The plight of contract chicken farmer Carole Morison was among the illuminating scenes from the 2008 film, Food, Inc., which educated viewers around the world about the perils of our industrialized food system. Morison’s life as a contract chicken farmer…
Raising chickens is not what it used to be, as debt-laden farmers have been attempting to tell us for some years now; Carole Morrison, featured in Food Inc., comes to mind, as does Craig Watts, a former contract producer for Purdue, who blew the whistle on industry practices in 2014.
Take a look at the Rural Advancement Foundation International’s (RAFI) new infographic about the plight of contract poultry producers, then wander over to RAFI’s webpage to view Sally Lee’s detailed analysis, What Debt in Chicken Farming Says About American Agriculture.
From the filmmakers:
Chicken is America’s favorite meat, generating more than $30 billion a year in revenue. Who benefits from this multi-billion dollar industry?
–Not the farmers raising the chickens. Not the workers in the processing plants. And certainly not the chickens.
Ninety-seven percent of the chicken produced in the US is raised by family-operated farms that have contracts with large, vertically-integrated companies. While the companies own the chickens, the farmers own the costly production facilities, which places them in an extremely risky financial situation. Companies use complex contract clauses and payment mechanisms to control their own costs and outsource risks to poultry farmers. The companies benefit from a power imbalance: a farmer at risk of losing their family’s land is not likely to speak out.
Under Contract tells the stories of farmers who are caught up in the fine print and claims that the way we do agribusiness must change if we are to protect both farmers and our food supply from industry abuses.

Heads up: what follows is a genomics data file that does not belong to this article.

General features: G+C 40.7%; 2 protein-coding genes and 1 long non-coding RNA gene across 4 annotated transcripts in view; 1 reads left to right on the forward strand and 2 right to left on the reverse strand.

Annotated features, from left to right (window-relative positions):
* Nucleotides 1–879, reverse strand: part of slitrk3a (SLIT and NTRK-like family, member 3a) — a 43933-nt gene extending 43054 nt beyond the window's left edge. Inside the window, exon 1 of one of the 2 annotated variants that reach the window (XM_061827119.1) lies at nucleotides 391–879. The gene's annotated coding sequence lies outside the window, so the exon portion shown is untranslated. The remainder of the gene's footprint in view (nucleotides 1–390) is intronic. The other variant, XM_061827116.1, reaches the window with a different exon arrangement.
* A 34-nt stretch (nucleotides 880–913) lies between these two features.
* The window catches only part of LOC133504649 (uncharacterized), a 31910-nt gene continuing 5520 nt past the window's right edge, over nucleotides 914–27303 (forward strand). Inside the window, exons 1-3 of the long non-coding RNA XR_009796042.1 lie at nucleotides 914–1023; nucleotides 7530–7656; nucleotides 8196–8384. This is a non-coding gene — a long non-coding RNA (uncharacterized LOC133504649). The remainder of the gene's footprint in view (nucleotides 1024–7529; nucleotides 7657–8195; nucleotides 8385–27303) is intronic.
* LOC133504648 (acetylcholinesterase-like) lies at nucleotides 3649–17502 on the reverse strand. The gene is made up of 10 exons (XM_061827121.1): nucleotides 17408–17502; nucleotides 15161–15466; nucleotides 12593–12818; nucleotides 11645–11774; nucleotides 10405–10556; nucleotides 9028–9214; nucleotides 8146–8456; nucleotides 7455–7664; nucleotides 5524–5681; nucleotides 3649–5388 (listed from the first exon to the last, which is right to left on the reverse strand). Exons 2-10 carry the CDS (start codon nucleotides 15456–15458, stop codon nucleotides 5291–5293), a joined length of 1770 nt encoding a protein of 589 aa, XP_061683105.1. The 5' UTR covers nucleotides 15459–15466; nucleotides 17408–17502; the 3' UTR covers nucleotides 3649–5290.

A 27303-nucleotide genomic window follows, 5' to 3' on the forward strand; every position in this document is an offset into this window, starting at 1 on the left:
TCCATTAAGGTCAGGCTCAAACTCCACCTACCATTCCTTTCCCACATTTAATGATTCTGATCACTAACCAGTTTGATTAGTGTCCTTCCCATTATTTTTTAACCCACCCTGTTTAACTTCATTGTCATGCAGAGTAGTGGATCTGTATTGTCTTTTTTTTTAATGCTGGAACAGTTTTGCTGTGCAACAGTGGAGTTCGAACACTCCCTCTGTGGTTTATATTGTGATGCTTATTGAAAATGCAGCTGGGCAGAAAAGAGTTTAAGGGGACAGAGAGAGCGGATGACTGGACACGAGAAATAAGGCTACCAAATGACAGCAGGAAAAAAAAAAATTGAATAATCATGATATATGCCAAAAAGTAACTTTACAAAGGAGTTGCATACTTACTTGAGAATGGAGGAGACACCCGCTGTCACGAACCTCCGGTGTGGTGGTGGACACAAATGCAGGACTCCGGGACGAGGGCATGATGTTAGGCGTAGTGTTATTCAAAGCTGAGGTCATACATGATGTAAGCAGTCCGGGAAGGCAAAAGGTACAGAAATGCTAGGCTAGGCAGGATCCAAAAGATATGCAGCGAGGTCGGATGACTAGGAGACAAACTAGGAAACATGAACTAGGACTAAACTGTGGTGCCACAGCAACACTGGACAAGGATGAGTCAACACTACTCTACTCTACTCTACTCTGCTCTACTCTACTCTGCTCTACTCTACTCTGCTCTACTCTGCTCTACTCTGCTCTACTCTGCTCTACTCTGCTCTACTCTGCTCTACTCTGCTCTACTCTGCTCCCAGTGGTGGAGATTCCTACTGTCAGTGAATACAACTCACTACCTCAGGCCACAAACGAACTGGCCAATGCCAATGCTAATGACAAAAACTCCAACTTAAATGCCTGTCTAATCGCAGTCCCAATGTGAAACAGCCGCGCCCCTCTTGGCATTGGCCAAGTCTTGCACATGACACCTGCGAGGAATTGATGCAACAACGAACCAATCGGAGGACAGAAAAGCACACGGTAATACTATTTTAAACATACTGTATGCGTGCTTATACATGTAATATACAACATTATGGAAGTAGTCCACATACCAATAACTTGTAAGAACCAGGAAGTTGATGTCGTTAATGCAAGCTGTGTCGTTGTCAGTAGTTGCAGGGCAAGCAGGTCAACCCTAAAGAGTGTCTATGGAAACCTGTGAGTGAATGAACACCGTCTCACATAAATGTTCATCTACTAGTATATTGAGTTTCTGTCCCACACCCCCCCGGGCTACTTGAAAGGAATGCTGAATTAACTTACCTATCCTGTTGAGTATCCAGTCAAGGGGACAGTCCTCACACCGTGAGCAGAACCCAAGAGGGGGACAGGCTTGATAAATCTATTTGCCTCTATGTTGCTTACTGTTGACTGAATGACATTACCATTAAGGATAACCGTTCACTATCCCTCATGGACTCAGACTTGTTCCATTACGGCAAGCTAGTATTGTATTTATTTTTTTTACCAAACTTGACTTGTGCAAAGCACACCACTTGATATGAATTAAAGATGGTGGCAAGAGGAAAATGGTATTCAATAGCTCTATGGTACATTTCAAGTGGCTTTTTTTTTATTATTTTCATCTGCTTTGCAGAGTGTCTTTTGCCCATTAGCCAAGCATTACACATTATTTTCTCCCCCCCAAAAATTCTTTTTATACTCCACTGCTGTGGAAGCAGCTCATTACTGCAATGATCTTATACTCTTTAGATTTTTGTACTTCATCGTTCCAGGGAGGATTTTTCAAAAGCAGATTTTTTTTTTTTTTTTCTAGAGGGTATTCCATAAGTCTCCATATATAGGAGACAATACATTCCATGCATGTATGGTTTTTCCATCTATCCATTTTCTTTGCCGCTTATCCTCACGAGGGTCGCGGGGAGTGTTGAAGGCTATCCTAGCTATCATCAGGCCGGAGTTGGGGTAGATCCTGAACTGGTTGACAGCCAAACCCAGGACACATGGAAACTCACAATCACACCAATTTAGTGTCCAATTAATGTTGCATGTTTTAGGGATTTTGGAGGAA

The voices of farmers are not easily heard above the constant presence of marketing and advertising from corporations and the food service industry. Our goal is not only to hear farmers’ stories, but to amplify their voices and give everyone a chance to stand with farmers in their struggle for a fair food system.
Take a peak at the film website here.
View the Rural Advancement Foundation International page here.
Tell the USDA to Stand Up to Corporate Agribusiness and Ensure Fairness for Farmers >>Sign the Petition
The USDA is responsible for protecting farmers. The Grain Inspectors, Packers, and Stockyards Administration, or GIPSA, has the authority to create rules to limit the potential abusive and opportunistic behaviors of major agribusiness corporations toward independent livestock farmers.In 2010, USDA and GIPSA drafted rules, which were put up for public comment. Thousands of farmers, consumers, and organizations all over the country submitted their comments.
But for the past four years, Congress has blocked the USDA’s action by inserting a “rider” in the federal appropriations budget that effectively prevented the USDA from protecting farmers.
In 2015, frustrated farmers and consumers came together and told their representatives to remove the “GIPSA rider.” The USDA now has the green light to follow through on their commitment.
The rules included:
– Prohibiting companies from retaliating against farmers for speaking against abusive contracting practices or for joining together in producer associations,
– Requiring companies to give farmers information about how their pay is calculated, if they ask for that information,
– Prohibiting companies from using contracts to block farmers’ legal rights to a jury trial; and,
– Clarifying that the law does NOT require farmers to prove “competitive injury” to the entire industry when they file a complaint or take legal action to prove that they have been personally harmed by an abusive practice by their poultry company.
Sign the petition. Stand up for small farmers who need to make a living in the face of increasing corporate consolidation and power in the poultry industry.
via Extension.org – the knowledge resources of America’s land grant universities. Plant in a Box: A Solution for USDA-Inspected Poultry Processing? A Niche Meat Processor Assistance Network webinar Date: February 25, 2016 Time: 1pm Eastern (noon Central, 11am Mountain, 10am Pacific) Duration: one hour…